Peter Bridgeford of the Coastal and Environmental Trust of Namibia (CETN) reports:
The annual summer bird count at one of Namibia’s most important wetlands in February, the Walvis Bay lagoon, represented a milestone for enthusiastic and determined birders in Namibia.
This year birders celebrate the 30th anniversary of bird counting at the Walvis Bay lagoon. The 9th and 10th of February were clear days, boosting the counting efforts.
The sites that are covered by volunteers include the Walvis Bay Ramsar area, including the evaporative pans of the salt works and the sandy peninsula stretching to and beyong Pelican Point.
The annual bird count is reported to be the most comprehensive bird survey in Namibia
Between 40 and 45 bird species are counted during each survey.
The total count for this year was 118 850 birds.
The average summer count totals for the past eight years vary between 95 000 and 160 000 birds. However, in 2004 birders counted a record 242 400 birds. In terms of species, that year the big difference were about 100 000 terns. Removing that peak number brings the count back within the normal range.
In 2005 there were another estimated 99 000 terns. In February 2013, our latest count recorded 9 500 terns.
The count documented the biggest number of Greater Flamingos (46 291) for several years.
Lesser Flamingos (5 799) is the highest count in five years.
The wader numbers are down. Only 14 834 Curlew Sandpipers were spotted, as compared to 31 000 in 2012.
Sanderling numbers were extremely low (2 400) in comparison to 4 000 to 10 000 the past few years.
The duck numbers are up, as 10 000 Cape Teal were recorded. Black-necked Grebes were down from a high of 11 000 in 2012, to a mere 6 000 now.
From these numbers, there is no reason for concern, as it is thought that not many waders were spotted and the terns were feeding elsewhere.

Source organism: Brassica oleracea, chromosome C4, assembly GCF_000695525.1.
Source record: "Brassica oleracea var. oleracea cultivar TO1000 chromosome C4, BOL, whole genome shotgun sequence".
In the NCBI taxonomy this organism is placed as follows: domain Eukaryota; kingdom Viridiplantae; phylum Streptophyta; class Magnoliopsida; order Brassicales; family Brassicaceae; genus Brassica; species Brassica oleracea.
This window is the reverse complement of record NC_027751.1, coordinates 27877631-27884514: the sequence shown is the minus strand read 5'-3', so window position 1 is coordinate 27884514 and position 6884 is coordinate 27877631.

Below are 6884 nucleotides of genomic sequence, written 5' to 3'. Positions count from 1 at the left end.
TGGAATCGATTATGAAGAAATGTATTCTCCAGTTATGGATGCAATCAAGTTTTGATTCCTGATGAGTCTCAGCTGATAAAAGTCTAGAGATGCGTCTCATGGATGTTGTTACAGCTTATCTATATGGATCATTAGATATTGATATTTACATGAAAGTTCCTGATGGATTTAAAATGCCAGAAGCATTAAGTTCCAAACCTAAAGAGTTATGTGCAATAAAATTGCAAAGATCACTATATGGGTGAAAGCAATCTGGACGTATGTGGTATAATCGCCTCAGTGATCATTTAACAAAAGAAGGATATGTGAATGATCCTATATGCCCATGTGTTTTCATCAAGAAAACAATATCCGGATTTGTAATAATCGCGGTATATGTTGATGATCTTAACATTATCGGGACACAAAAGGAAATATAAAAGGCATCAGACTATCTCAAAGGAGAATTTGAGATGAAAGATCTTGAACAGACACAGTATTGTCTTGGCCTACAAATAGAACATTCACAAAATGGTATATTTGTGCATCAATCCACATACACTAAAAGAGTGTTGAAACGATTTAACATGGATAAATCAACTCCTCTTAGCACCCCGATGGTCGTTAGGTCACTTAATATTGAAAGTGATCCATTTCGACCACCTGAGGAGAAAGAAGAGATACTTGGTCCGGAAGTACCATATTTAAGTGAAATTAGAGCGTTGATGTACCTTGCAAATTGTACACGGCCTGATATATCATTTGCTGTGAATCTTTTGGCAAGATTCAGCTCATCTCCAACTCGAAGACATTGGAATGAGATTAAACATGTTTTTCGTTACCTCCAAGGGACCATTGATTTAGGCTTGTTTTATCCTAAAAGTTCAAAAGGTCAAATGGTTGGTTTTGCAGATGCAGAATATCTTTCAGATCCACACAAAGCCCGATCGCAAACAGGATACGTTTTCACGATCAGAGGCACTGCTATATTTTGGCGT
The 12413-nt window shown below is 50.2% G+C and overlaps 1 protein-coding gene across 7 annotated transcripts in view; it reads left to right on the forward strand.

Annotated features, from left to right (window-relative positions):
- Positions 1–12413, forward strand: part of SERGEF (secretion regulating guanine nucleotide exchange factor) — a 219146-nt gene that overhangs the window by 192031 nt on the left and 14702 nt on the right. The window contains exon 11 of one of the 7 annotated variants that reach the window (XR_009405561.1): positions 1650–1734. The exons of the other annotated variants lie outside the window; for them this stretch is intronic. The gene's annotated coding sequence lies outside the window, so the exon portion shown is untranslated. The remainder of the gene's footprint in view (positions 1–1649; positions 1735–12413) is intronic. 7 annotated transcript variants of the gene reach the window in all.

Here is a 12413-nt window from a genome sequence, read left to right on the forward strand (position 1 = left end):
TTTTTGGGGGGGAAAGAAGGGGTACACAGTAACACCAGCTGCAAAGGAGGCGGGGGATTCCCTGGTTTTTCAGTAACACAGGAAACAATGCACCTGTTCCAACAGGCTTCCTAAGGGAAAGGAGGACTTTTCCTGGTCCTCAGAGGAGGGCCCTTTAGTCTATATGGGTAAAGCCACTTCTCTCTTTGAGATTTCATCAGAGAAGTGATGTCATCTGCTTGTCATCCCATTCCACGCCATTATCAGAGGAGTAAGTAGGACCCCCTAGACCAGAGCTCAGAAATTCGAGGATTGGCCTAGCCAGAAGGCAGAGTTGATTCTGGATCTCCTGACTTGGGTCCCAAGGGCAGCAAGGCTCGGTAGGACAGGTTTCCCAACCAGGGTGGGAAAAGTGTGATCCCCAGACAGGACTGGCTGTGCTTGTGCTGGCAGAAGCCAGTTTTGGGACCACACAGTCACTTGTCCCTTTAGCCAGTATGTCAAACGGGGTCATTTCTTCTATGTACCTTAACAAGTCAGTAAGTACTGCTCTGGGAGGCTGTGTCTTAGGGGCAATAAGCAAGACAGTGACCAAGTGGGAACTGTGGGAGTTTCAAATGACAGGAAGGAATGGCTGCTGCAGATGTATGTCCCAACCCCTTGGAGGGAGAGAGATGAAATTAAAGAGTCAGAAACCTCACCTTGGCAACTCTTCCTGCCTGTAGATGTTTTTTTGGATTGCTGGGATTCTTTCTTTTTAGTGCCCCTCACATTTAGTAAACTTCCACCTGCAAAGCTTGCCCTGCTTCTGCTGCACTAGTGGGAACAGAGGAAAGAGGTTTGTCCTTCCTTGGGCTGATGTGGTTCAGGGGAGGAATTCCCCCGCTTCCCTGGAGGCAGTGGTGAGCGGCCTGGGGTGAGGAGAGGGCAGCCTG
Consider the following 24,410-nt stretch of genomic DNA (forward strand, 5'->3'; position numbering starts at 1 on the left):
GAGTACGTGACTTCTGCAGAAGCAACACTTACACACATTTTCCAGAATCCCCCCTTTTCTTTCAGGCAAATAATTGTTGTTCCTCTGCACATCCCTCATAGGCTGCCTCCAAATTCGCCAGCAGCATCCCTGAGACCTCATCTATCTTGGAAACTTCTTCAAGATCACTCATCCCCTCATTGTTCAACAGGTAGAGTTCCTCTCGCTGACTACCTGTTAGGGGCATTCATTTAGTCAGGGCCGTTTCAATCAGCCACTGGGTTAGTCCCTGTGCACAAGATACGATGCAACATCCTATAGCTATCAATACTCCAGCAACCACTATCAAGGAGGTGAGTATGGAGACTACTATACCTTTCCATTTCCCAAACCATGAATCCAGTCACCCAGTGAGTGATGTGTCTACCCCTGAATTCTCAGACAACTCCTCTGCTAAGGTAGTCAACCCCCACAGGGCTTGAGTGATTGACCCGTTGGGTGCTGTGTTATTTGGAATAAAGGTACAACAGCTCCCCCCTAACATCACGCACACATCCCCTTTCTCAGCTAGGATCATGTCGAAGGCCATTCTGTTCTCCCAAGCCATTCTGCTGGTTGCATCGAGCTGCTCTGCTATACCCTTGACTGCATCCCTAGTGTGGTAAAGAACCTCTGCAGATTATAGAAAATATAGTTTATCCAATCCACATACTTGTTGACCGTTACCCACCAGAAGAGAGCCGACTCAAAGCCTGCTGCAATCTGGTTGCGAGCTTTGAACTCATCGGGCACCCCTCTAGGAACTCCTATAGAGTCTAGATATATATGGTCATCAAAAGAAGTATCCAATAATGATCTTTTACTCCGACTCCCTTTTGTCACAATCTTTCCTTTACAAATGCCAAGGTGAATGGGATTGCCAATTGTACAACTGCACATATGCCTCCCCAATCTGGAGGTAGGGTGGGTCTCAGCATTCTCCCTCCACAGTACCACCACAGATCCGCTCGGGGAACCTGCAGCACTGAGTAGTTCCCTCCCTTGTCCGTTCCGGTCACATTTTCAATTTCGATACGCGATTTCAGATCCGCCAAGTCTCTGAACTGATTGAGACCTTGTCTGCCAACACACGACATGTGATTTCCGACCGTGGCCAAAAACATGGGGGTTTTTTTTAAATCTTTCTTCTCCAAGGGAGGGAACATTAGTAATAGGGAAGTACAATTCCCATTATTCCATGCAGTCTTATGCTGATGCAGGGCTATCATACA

GENERAL NOTES ON THE BIRD COUNT
The yearly bird count is vitally important as the birds are a barometer of the health of the lagoon and surroundings.
If polluted or changes occur, the birds are quick to react.
If the lagoon silts up, the mud flats exposed at low tide decrease in size and the available food decreases and birds will move away to other places to find food.
If they are disturbed continuously, they cannot feed enough and will also move away. They have to build up fat reserves in order to last the 5000 km flight to the northern hemisphere.
Some changes have been seen over the year during the bird counts.
The lagoon to the east (inland) of the road to Paaltjies is being flooded less and less and thus the feeding area for birds decreases.
That is one challenging change. We have, however, also noticed positive changes such as the fact that the awareness of the importance of birds has increased over the past 20 years.
This is due to publicity by CETN and other NGO’s as well as the growing tourism market and the increase in birders visiting Walvis Bay to see the thousands of birds, especially flamingos and pelicans.
Namibia does not count birds in isolation, but counts are done in many countries in African and other places in the world.
An organisation called Wetlands International receives all the counts from participating countries to get the bigger picture. Wetlands International is then able to spot trends, increases and decreases and will alert the countries concerned of possible problems.
For more information and numbers contact Peter & Marilyn Bridgeford email@example.com